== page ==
Administrative law – Decisions of administrative tribunals – Veterinary Associations – Veterinarians – Disciplinary proceedings – Professional misconduct / conduct unbecoming – Penalties and suspensions – Remedies – Injunctions – Judicial review – Stay of proceedings
Irwin v. Alberta Veterinary Medical Assn.,  A.J. No. 553, 2015 ABCA 176, Alberta Court of Appeal, May 21, 2015, M.B. Bielby J.A.
The Alberta Veterinary Medication Association (the “Association”) received public complaints about the applicant veterinarian. The complaints included an allegation that the veterinarian joked that he was taking three times the amount of Dexedrine, yelling to staff on one occasion, being observed to smell of alcohol, and making inappropriate comments to staff members. This resulted in the Association initiating an investigation and requiring the veterinarian to attend an interview. Subsequently, the Association referred the matter to the Practice Review Board (the” PRB”), a committee established pursuant to the provisions of s.65.1 of the Alberta Veterinary Profession Act, RSA 2000, c V-2. The PRB referred the veterinarian to a psychiatric examination and suspended him from practice pending receipt of the examination results or pending it being satisfied that he was no longer incapacitated. At no point prior to the suspension being imposed was the veterinarian provided with copies of the complaints which underpinned the investigation, copies of the Association’s interview with him, a copy of the Association’s report to the PRB or particulars of the conclusion that he was incapacitated. He also was not given the opportunity to respond to the Association’s concerns prior to the PRB considering the matter and imposing the suspension.
The veterinarian appealed the PRB’s decision to the Council. He received disclosure of the complaints and the psychiatric report but did not receive copies of the Association’s interview notes prior to the hearing of his appeal. During the appeal, it was disclosed that the veterinarian suffered from Tourette’s Syndrome since 1996 and used various medications with varying degrees of success. Regarding the psychiatrist’s report, the psychiatrist opined that the veterinarian had a substance use disorder based on the veterinarian’s admission that he used both prescribed and non-prescribed medication; however, the expert had not received the results from the toxicology tests at the time he wrote his report. The psychiatrist opined the veterinarian ought to attend an inpatient treatment with aftercare and that a determination of when he could return to work be made after the completion of the inpatient program. The expert report did not consider whether the Tourette’s, rather than substance abuse, caused the conduct which was the subject of the complaints, nor was any action recommended in regard to dealing with the Syndrome. At the conclusion of the hearing, the Council upheld the suspension and imposition of the conditions imposed by the psychiatrist.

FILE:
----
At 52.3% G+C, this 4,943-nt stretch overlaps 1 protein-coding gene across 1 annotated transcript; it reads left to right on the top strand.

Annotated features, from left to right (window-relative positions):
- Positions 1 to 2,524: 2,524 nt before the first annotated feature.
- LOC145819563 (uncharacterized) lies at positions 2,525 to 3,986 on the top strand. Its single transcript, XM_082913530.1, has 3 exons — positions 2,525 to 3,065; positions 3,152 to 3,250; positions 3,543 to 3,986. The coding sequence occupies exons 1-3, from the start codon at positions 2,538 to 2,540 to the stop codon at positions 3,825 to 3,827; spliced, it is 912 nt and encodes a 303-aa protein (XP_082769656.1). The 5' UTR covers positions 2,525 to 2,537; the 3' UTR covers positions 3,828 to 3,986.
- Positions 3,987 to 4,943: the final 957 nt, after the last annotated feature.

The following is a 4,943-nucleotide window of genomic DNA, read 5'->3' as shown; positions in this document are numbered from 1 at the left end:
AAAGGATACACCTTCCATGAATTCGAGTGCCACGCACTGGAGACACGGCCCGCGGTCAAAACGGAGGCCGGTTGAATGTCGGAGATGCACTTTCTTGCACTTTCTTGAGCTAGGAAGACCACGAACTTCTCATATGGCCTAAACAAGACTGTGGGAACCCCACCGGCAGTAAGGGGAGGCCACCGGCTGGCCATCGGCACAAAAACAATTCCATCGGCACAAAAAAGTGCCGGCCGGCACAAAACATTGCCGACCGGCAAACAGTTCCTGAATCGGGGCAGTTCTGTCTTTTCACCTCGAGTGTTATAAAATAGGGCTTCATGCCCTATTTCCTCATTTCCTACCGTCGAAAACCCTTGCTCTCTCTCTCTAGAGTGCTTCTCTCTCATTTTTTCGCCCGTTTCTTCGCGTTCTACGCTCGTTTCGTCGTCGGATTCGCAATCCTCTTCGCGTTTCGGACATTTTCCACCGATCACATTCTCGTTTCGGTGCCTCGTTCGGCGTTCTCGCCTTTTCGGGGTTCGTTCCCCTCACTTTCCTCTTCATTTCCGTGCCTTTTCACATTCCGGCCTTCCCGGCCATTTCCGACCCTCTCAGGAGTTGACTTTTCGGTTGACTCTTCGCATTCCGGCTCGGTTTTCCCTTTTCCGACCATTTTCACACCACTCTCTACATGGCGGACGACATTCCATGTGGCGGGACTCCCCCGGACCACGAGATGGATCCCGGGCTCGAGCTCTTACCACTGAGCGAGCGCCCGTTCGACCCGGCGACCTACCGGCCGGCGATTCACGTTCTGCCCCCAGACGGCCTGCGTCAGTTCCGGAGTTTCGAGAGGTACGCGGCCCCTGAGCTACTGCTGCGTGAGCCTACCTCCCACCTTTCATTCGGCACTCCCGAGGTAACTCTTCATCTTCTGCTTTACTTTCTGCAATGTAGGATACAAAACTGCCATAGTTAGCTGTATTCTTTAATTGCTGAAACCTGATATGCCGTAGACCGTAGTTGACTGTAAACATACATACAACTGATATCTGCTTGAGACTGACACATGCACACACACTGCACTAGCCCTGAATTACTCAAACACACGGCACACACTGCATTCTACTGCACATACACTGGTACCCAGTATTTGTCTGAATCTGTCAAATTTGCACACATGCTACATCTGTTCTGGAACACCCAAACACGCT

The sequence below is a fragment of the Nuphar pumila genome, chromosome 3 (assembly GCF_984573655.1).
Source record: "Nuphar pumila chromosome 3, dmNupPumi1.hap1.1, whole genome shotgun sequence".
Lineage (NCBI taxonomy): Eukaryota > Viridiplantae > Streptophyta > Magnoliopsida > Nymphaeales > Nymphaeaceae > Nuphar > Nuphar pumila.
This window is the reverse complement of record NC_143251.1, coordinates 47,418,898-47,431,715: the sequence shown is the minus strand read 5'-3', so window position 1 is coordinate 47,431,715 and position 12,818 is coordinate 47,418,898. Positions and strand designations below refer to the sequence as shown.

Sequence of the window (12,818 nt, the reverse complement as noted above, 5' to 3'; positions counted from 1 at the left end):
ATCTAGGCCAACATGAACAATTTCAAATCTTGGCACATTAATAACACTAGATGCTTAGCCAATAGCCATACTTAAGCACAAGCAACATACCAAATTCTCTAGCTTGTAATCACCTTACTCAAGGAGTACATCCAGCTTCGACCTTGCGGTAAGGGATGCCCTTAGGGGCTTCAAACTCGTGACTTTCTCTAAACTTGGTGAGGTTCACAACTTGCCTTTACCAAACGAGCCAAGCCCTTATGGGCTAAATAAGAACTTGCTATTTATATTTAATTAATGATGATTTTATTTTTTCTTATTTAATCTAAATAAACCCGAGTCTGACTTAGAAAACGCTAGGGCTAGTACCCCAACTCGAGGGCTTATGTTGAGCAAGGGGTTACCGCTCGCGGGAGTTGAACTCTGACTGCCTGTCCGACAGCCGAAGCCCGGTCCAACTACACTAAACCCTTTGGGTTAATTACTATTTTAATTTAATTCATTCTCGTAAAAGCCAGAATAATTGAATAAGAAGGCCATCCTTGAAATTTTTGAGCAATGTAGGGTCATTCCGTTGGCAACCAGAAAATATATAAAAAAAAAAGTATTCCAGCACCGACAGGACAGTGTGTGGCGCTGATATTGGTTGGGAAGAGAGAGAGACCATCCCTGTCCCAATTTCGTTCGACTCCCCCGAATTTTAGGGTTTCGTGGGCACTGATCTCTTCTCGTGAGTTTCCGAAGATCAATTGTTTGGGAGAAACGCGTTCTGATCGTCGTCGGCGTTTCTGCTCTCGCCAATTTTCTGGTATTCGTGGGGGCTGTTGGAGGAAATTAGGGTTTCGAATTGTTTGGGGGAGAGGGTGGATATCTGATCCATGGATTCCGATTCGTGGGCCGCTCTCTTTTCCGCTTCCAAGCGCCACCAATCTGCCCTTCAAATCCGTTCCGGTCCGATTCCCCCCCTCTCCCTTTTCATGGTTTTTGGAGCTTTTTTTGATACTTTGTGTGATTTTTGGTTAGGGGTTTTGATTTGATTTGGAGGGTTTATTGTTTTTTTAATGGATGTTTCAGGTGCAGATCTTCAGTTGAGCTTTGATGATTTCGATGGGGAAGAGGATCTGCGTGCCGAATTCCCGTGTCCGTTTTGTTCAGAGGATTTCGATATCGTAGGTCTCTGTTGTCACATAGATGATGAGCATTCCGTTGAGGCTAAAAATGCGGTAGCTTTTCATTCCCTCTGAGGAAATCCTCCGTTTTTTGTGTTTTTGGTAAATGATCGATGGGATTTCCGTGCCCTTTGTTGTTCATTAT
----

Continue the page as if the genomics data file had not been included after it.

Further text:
The veterinarian launched his appeal to the Alberta Court of Appeal. There was no issue that the applicable test for granting of an interim injunction is the tripartite test articulated by the Supreme Court of Canada in RJR-MacDonald Inc v. Canada (Attorney General),  1 SCR 311. Regarding the first prong of that test, the Association acknowledged that the veterinarian’s grounds for appeal were neither frivolous nor vexatious and that he had thus established the first part of the tripartite test.
Regarding the second branch, irreparable harm, the veterinarian ceased practice due to the suspension but his clinic continued to operate, albeit on reduced hours and because a different veterinarian was doing the work. Despite this, the Court found that the veterinarian would suffer some degree of irreparable loss as a result of the imposition of the suspension pending appeal and concluded he established the second component of the tripartite test for the imposition of a stay.
Regarding the balance of convenience, the Court found the strength of the questions raised by the appeal tipped the balance of convenience in the veterinarian’s direction. The continuation of the suspension was based, at least in part, on the findings of and recommendations made by a psychiatrist but the reliability of that report had been challenged. More particularly, the expert opinion was written without the laboratory or forensic evidence and the contents of the forensic testing was ambiguous. More importantly, the psychiatrist failed to address “the elephant in the room”: was the veterinarian’s Tourette’s Syndrome the cause of his questionable behaviour? If so, sending him to an abuse program would not address the problem or protect the public which was the overriding purpose of regulation of veterinary practice by the Association. The Appeal Court also noted that the nature of the complaints and complainants was also relevant; none arose from the owner of an animal as a result of the veterinarian’s treatment of that animal.
Based on the above, the Appeal Court allowed the stay application.
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